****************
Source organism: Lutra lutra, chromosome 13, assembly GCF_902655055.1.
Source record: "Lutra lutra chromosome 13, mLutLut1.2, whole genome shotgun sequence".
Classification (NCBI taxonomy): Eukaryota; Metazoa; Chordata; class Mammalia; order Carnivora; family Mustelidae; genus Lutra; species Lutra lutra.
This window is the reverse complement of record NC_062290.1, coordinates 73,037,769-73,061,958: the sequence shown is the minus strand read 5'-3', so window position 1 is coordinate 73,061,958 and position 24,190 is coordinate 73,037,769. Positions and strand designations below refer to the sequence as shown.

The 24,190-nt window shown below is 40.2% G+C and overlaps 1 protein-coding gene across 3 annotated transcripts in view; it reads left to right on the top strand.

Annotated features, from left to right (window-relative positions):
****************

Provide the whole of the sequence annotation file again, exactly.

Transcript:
Source organism: Lutra lutra, chromosome 13, assembly GCF_902655055.1.
Source record: "Lutra lutra chromosome 13, mLutLut1.2, whole genome shotgun sequence".
Classification (NCBI taxonomy): Eukaryota; Metazoa; Chordata; class Mammalia; order Carnivora; family Mustelidae; genus Lutra; species Lutra lutra.
This window is the reverse complement of record NC_062290.1, coordinates 73,037,769-73,061,958: the sequence shown is the minus strand read 5'-3', so window position 1 is coordinate 73,061,958 and position 24,190 is coordinate 73,037,769. Positions and strand designations below refer to the sequence as shown.

The 24,190-nt window shown below is 40.2% G+C and overlaps 1 protein-coding gene across 3 annotated transcripts in view; it reads left to right on the top strand.

Annotated features, from left to right (window-relative positions):